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Wednesday, January 28, 2009


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AP Content :: Decisive Designs

The Complexity of the Design Process
by Jeff Miller, M.S.

Typically, in the first semester of engineering school, an introductory course presents broad concepts about engineering. Students may learn the basic differences in the engineering fields (e.g., civil, electrical, mechanical, chemical, structural, etc.). They may spend some time considering ethical dilemmas that engineers have often faced in their careers. First-year students also usually give some consideration to the design process. Even in its basic form, the design process proves to be very complex, even before considering the specialized scientific knowledge required to design a given item.

Many steps are necessary in order to get a product to the public. Consider one introductory engineering textbook’s template for the design process (see Introduction to Engineering..., 2004, pp. 10,32):

Problem symptom or expression; definition of product need; marketing information
Problem definition, including statement of desired outcome
Conceptual design and evaluation; feasibility study
Design analysis; codes/standards review; physical and analytical models
Synthesis of alternative solutions (back to design analysis for iterations)
Decision (selection of one alternative)
Prototype production; testing and evaluation (back to design analysis for more iterations)
Production drawings; instruction manuals
Material specification; process and equipment selection; safety review
Pilot production
Inspection and quality assurance
Packaging; marketing and sales literature
The design process is unquestionably lengthy, technical, complex, and calculated.

Now consider the Universe. Consider the perfect interaction between all entities in this Universe: between plants and animals; between animals and humans; between the Sun and Earth; between the Moon and Earth; between insects and plants; between the circulatory system and the respiratory system. The list could go on infinitely. The finely-tuned machine that we call the Universe is an engineering feat of amazing proportions. Consider the knowledge level and expertise that would be necessary for such perfect design—knowledge and expertise that humans lack. The created order implies an omniscient and eternal Designer, Who must be the Chief Engineer of all engineers, to have produced such a product.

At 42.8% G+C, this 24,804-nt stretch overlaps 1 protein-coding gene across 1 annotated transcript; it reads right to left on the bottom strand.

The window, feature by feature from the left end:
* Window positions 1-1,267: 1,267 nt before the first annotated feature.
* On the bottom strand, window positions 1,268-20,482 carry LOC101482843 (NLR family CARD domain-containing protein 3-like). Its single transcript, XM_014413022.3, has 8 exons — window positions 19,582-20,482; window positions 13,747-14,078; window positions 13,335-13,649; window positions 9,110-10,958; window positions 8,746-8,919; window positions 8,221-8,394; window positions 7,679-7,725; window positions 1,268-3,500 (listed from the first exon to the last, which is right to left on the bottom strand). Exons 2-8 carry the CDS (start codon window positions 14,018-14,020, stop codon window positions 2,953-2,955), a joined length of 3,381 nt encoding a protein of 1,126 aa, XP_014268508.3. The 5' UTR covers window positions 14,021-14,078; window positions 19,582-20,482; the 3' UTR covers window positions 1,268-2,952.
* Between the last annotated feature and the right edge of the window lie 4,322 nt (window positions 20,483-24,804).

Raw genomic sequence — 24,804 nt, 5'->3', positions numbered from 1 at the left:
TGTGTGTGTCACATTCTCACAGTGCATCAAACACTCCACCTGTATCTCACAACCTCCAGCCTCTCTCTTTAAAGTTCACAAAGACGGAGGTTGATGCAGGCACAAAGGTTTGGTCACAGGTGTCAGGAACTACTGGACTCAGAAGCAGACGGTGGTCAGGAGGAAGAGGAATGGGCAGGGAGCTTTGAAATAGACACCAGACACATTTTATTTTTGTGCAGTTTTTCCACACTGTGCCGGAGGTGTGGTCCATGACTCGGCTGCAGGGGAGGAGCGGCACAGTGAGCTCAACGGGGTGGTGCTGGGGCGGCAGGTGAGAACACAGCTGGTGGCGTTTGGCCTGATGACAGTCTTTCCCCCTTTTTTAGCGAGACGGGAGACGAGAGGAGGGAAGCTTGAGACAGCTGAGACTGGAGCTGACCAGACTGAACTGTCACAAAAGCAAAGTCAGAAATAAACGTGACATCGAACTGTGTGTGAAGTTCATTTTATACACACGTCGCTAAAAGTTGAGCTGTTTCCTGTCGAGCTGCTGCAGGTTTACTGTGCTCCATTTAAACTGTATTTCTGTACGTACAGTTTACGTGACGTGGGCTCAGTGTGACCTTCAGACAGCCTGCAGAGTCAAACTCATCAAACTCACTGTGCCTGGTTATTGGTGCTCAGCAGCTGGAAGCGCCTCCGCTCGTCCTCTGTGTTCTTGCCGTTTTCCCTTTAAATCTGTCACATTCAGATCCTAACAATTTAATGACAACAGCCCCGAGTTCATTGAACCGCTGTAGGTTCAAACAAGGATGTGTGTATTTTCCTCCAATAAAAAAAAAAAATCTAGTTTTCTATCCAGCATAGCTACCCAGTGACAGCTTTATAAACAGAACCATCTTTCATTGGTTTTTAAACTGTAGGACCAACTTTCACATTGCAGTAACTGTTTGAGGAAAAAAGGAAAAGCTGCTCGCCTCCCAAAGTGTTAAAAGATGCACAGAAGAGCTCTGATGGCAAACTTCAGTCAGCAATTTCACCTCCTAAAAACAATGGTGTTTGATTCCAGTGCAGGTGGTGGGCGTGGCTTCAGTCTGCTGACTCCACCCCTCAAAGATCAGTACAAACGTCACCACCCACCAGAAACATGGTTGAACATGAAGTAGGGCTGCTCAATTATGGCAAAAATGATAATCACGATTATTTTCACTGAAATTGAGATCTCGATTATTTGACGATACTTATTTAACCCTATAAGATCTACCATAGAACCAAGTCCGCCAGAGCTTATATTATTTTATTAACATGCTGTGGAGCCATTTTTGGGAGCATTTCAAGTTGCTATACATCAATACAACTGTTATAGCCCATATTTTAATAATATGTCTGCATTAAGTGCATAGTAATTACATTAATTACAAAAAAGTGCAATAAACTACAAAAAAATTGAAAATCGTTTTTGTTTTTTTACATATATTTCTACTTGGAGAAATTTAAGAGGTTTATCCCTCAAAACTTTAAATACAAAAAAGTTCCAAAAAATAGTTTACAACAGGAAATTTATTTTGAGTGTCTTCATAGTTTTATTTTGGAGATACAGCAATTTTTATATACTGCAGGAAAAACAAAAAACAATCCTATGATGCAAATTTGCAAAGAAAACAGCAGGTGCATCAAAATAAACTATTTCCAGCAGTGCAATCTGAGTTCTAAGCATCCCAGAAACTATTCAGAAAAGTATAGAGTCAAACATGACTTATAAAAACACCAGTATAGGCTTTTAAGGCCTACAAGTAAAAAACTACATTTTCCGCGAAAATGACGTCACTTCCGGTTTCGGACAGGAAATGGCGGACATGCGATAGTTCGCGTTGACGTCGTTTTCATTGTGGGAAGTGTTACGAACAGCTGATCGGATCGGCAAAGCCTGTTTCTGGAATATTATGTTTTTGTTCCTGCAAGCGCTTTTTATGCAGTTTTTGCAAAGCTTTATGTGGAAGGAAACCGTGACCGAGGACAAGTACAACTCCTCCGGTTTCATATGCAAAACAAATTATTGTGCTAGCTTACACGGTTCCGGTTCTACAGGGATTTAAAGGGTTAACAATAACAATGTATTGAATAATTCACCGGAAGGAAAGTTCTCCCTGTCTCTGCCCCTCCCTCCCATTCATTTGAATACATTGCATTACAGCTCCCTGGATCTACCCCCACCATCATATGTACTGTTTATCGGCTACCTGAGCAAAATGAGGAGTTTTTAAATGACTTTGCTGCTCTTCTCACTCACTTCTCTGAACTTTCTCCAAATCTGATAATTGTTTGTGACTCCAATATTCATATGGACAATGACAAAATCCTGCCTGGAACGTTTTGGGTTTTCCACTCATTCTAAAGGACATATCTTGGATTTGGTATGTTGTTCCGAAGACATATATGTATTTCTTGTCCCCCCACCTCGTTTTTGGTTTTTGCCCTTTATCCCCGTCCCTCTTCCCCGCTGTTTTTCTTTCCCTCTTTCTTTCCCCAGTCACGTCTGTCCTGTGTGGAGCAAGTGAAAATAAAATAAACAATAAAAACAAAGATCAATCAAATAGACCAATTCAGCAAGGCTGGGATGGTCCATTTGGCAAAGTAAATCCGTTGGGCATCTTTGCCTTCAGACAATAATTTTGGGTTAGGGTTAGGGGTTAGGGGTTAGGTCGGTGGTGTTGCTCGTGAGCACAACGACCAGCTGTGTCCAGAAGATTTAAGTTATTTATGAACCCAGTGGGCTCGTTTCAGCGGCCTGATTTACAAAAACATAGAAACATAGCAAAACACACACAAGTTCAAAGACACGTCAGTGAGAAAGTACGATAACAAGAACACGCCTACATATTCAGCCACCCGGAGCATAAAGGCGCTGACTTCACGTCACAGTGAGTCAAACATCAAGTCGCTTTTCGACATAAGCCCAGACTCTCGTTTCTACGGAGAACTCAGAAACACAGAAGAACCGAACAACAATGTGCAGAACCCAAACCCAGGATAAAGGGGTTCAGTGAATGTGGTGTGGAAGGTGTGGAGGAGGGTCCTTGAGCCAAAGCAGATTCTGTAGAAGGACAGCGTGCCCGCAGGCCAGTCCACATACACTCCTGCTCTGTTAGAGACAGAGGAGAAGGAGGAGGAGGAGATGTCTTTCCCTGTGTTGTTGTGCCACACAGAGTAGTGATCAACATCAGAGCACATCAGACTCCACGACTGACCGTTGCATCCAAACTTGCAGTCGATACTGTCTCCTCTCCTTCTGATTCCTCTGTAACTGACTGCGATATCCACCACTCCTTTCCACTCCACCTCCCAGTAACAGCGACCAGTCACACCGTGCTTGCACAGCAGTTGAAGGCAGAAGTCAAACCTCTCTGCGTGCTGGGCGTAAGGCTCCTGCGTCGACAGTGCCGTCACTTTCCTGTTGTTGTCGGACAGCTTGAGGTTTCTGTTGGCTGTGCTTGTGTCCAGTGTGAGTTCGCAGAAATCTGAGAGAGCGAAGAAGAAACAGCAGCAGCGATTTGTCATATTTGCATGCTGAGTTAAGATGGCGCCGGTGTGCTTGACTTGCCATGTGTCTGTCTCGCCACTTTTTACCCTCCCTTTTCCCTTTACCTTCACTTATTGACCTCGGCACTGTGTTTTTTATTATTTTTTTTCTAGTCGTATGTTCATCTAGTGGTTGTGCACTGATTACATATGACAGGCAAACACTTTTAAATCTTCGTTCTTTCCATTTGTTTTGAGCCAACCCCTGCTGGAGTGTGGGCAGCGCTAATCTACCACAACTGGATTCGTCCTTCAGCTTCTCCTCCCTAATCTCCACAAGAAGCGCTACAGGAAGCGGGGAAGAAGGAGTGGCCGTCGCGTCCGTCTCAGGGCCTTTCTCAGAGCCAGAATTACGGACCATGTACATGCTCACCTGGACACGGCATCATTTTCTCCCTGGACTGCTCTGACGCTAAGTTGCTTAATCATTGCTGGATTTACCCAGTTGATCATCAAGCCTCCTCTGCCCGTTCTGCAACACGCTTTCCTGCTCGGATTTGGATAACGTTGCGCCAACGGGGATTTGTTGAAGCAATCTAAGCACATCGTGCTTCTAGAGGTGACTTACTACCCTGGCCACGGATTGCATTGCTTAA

Will a series of random accidents over millions of years result in sophisticated photographic equipment? And then, if given enough time, will that camera eventually spontaneously come to life? And then, given enough additional time, will that living camera grow legs and start walking around? The first step is impossible, much less the subsequent steps. The complexity and design inherent in the camera demands more than mere happenstance. However, turning to the design that the camera emulates, the human eye, scientists assert that the eye could have just happened on its own by accident. But that viewpoint is incorrect. Both products required design in order to get them to the “consumer”—and one took much more knowledge and insight than the other.

If someone were to throw a rock into space, would it eventually spontaneously explode? And from that explosion, is it logical to conclude that that rock would come to life, grow wings, and have babies that evolve into other creatures? To ask is to answer.

Scientists recognize the complexity of the design process. However, when they peer into the amazing Universe, many of these scientists abandon logic and reason, and assert that it all just happened by accident. Many of the engineering feats of the creation are unparalleled by human designs and always will be, even if we spent countless hours, millions of dollars, and used a multitude of engineers. Evolutionists believe that this Universe, which is infinitely more complex and sophisticated than anything humans could ever design, especially without engaging in biomimicry, just happened on its own? Go figure.

Introduction to Engineering at Auburn University: Manufacturing—Industrial and Systems Engineering (2004), (Boston, MA: Pearson Custom Publishing).


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